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» Marine » All » Sailor’s Folk Art Game of Recluse, Late 18th or Early 19th Century.

Sailor’s Folk Art Game of Recluse, Late 18th or Early 19th Century.

Price: $1,825.00

Sailor’s Folk Art Game of Recluse, Late 18th or Early 19th Century.

An antique hand carved sailor’s game of Recluse or Solitaire, dating from the late 18th or early 19th Century, comprising a carved paddle-shaped tropic wood board with fluted edge, 37 holes with inlaid veneer, and a sliding drawer beneath to hold the 36 carved bone pegs. The board is quite stylish, fancier than most, and appears to be made of some type of mahogany, or possibly rosewood.  Seven of the thin veneered disc “escutcheons” surrounding the peg holes have been lost. The pegs vary in shape, and clearly indicate that there have of course been losses and replacements over the years as would be expected. The grain of the bones pegs vary from quite smooth and plain, to very busy with much dark specking from vascularization. The game is complete and in great condition, other than what has been noted above. This is a very scarce and beautiful piece of Scrimshaw.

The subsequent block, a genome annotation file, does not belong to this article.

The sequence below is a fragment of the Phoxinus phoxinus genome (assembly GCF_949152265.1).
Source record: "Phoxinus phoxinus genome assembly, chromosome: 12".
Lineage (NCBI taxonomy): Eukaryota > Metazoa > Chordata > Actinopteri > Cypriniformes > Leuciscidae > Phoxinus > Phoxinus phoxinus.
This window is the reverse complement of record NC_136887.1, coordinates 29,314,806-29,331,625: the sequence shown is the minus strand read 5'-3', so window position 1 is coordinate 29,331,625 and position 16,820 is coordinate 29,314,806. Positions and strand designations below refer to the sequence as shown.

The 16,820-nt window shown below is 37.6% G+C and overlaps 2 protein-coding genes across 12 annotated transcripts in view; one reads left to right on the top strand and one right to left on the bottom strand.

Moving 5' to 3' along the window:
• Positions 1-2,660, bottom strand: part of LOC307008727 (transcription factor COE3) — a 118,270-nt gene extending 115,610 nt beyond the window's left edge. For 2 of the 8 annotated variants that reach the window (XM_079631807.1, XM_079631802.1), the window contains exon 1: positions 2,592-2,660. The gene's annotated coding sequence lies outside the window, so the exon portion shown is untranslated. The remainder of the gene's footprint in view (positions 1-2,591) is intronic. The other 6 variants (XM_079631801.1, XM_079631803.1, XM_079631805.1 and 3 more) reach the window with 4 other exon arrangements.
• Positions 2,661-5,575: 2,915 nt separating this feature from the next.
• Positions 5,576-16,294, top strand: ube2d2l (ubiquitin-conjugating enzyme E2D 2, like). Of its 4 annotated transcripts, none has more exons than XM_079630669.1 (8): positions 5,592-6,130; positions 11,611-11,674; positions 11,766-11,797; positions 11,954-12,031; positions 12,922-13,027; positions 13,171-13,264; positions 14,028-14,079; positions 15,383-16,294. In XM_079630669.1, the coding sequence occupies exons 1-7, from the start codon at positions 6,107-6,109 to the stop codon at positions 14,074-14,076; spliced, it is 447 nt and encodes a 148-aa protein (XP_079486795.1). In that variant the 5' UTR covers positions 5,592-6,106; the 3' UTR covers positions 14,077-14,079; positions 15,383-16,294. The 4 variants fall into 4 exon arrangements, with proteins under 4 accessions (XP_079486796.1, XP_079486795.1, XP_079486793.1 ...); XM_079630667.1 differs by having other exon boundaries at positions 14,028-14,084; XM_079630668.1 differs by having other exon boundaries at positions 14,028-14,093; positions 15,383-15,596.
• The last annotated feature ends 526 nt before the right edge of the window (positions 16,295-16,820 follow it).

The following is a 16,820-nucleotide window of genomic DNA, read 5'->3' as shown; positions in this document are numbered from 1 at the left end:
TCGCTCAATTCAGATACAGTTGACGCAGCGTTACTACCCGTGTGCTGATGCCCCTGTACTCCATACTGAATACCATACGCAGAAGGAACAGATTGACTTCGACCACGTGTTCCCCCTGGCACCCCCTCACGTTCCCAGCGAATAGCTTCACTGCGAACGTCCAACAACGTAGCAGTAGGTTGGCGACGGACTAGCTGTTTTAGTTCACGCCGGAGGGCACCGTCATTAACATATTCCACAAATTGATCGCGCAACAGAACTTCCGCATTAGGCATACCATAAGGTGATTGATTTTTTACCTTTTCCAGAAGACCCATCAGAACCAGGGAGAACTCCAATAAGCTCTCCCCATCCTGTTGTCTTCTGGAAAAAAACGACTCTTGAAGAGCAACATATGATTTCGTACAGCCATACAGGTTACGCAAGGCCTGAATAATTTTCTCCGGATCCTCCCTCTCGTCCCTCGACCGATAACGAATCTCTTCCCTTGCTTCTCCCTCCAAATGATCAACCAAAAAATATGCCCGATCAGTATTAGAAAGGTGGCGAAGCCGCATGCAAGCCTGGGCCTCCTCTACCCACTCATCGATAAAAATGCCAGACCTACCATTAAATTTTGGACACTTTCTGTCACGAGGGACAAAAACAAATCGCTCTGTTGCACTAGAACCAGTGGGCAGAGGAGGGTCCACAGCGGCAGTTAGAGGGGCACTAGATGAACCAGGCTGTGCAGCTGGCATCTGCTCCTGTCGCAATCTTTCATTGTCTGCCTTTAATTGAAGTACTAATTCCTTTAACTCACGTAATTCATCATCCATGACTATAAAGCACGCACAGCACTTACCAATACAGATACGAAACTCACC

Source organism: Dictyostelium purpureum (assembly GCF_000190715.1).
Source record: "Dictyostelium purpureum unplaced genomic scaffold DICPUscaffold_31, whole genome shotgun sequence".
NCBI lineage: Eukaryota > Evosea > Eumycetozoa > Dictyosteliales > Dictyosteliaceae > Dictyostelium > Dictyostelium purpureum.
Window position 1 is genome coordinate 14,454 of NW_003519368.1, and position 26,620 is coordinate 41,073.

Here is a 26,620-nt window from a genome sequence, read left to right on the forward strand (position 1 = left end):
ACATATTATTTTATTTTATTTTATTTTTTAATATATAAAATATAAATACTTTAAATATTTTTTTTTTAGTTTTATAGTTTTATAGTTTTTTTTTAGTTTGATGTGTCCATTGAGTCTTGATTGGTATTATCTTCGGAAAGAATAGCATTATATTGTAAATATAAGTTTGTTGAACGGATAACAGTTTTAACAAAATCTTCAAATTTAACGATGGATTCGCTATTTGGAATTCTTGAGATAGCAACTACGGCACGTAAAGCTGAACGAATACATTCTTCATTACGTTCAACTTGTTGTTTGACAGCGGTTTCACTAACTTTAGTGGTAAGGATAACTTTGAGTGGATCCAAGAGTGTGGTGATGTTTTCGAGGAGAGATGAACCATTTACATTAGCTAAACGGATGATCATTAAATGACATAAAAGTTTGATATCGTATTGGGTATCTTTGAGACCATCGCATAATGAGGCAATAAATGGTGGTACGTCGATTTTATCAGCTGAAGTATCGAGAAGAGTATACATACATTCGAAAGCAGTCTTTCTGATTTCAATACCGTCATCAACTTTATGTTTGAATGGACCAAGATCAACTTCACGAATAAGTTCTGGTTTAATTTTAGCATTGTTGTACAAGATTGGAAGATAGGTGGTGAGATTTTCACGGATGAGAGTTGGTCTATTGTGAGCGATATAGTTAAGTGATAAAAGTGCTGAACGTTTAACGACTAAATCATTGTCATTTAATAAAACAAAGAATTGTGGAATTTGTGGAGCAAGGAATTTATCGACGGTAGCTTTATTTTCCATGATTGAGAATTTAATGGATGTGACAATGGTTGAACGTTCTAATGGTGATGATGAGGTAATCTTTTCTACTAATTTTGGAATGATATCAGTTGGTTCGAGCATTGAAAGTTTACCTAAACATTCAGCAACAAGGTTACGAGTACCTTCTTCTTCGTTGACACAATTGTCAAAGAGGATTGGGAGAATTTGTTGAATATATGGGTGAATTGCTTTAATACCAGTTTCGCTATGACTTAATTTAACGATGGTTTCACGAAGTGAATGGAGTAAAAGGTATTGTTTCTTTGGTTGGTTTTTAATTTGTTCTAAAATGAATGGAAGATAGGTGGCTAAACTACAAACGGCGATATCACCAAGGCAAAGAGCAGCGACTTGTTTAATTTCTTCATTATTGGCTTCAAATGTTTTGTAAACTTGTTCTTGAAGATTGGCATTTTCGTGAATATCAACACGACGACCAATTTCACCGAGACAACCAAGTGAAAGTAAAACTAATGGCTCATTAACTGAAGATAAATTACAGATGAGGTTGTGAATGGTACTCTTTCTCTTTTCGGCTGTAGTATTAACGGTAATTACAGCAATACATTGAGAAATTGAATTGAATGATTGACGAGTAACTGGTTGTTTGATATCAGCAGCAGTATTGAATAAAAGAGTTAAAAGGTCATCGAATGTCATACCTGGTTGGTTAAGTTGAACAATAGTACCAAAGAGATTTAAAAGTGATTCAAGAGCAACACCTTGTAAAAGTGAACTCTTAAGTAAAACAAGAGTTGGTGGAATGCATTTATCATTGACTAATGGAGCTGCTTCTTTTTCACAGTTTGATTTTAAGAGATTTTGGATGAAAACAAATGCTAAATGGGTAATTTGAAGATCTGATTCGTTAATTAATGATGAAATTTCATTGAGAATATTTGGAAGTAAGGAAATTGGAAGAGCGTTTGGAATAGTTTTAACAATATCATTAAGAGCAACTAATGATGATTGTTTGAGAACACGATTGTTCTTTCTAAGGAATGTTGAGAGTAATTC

Board measures 9 1/8 in L x 5 1/8 in W x 1 in H, and the pegs vary from ¾ to 7/8 in L

Recluse dates back to at least 1697 and has been documented in the court of Louis XIV. Its origins remain a mystery: the English referred to it as “The French Game” and called it Solitaire, while the French thought it came from England. The game was extremely popular, especially among travelers and of course sailors. Not surprisingly its use spread around the world. The standard English game had 33 holes arranged in a four-lobed cross pattern and the boards were sometimes cruciform, while the French version had 37 holes arranged in a circle and the boards were round or sometimes paddle shaped with a handle, as seen here. Continental variations ran from 15 to 45 holes.

The game was set with a peg in every hole but the center one, and played by jumping adjacent pegs akin to checkers, until only one peg was left on the board. It is interesting to note that while the English version could be won in as little as 18 moves, the French style actually had no solution… it was impossible to achieve only one surviving peg!

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